Lonnie Bedwell, a former Navy Petty Officer 1st Class, was injured in a hunting accident that took his sight instantly. Thirteen years later he got into adaptive sports. Through Team River Runner, a chapter of Disabled Sports USA, Lonnie was the first ever visually impaired kayaker to complete the entire 226-mile stretch of Colorado River through the Grand Canyon, which is considered one of the toughest stretches of river in the country. In this interview, Lonnie discusses his trip and his reason for participating in adaptive sports.
The VA Blind Rehab center had been trying to get me to go to clinics for several years, but I had been waiting to raise my children. When my youngest daughter graduated from high school, I attended a snow skiing event with the Hines Rehab Center in Chicago. I had a confidence that I could still do stuff, because I help build houses and still mow my lawn and go hunting and fishing. So I went to this VA clinic and I met four guys who had lost their sight in Iraq. They invited me to an event in Chicago with them. They refused to attend unless I was invited. So I went, and there I water skied and cycled, and since then I’ve been skiing and climbing 14,000 footers in Colorado and attending clinics with USABA and all that. It’s just another challenge.
When did you first get involved with Team River Runner?
In 2012 I attended the VA Winter Sports Clinic and Team River Runner was there with a bunch of kayaks in a heated pool and so I played around in the pool for a while. Then they contacted me last summer and asked if I would like to go to their Out of Sight clinic, in Montana for visually impaired kayakers. And I went and would paddle for a while, then flip upside down and Team River Runner would rescue me and we’d do it all over again.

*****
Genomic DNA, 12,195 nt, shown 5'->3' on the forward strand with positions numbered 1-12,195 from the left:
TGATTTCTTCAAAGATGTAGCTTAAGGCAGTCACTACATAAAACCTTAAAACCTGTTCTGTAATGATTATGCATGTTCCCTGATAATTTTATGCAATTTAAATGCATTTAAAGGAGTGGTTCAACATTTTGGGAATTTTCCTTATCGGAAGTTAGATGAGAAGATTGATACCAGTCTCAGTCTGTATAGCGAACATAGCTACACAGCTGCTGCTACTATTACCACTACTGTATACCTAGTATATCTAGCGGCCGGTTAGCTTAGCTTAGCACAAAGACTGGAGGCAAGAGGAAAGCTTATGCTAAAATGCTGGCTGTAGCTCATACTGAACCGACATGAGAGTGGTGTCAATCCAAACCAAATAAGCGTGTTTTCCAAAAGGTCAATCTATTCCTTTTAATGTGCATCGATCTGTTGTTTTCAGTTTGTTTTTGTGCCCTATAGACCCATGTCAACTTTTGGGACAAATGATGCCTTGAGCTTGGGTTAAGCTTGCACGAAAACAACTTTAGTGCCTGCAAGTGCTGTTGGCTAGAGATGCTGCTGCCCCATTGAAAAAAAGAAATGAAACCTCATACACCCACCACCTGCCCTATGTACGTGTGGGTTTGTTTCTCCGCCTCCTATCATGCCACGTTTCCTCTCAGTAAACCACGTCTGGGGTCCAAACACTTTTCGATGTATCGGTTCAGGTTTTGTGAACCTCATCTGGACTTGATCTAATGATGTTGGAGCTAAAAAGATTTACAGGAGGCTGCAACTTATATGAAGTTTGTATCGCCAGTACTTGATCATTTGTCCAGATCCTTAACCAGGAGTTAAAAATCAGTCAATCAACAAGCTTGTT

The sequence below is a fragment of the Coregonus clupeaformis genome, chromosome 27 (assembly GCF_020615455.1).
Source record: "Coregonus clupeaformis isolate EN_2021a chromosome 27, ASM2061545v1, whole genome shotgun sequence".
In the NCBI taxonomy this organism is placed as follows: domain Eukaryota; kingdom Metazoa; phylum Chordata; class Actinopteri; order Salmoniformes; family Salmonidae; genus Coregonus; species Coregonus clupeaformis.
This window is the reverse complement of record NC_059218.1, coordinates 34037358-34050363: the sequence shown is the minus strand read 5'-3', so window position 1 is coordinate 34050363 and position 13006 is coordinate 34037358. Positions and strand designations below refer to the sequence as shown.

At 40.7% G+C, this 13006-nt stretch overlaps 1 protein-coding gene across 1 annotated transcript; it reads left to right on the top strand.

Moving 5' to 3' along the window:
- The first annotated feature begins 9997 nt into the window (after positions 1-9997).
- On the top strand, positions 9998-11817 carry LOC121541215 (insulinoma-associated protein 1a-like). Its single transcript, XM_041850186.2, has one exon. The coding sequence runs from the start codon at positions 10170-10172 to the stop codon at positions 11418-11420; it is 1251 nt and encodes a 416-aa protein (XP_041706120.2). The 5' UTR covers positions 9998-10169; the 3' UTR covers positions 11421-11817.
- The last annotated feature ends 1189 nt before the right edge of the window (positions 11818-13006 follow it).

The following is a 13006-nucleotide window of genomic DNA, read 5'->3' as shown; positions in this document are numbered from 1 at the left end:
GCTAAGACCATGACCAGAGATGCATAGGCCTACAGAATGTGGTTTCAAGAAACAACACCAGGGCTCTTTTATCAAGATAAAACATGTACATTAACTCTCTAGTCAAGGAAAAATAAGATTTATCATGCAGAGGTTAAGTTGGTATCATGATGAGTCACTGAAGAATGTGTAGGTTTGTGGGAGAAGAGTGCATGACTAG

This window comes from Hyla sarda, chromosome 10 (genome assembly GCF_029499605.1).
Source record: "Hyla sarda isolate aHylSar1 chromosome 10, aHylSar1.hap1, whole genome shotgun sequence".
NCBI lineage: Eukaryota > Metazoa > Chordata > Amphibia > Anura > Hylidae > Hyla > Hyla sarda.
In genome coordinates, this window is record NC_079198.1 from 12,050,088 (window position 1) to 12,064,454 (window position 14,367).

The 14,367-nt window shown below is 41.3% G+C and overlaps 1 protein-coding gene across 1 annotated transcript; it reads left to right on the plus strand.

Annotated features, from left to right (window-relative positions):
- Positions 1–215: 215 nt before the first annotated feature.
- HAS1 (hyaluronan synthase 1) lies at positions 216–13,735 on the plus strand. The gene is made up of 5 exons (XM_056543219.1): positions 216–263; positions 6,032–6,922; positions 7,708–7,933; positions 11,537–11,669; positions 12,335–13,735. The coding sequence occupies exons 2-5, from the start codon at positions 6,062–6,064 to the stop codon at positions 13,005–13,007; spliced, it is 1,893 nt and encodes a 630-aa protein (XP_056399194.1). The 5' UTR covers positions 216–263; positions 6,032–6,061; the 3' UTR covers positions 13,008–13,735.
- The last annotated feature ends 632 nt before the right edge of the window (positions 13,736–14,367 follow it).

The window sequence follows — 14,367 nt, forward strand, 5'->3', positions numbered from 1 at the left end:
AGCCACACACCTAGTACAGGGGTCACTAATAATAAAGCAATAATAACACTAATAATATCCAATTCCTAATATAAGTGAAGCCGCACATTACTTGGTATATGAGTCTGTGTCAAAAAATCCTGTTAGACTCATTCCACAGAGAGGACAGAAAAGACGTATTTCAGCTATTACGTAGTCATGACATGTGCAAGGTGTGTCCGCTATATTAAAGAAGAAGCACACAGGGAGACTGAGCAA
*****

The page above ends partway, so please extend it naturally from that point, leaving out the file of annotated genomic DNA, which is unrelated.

When did you first start thinking about attempting to kayak down the Grand Canyon?
Joe Mornini, the founder of Team River Runner, took me to the airport after the Out of Sight clinic and we were talking and he asked me if I would want to go on one of their Grand Canyon trips. ‘Would you want to do it in a raft?,’ he asked. ‘No, I want to do it in a kayak.’ And he mentioned that I might be the first visually impaired person to kayak the entire section of the river. I think we both imagined it would be three or four years down the road. But that gave me a goal to shoot for, it gave me something to strive for.
At that time I’d only bee in the water a total of about 5 days, and I’d never done a roll so Joe had set a goal of 1,000 rolls before he would event let me consider going. So I was sitting at home with all of this equipment and I thought I’ve got to do something. So I started to take my kayak down to my pond. The first time, I called up Joe and I said, ‘I just took my kayak down to my pond and did 100 rolls today.’ When I got up to 1,500, Joe brought me back out to the Out of Sight Clinic and they had me intentionally flipping in the rapids to make sure I could roll in them. When we left for Arizona, Joe said ‘Expect to swim several, several times.’
The rapids on this stretch of river are considered some of the trickiest in the country. Can you tell us a little about them?
The trip took 16 days and covered 226 miles and I only swam twice, because my stupid skirt imploded on me.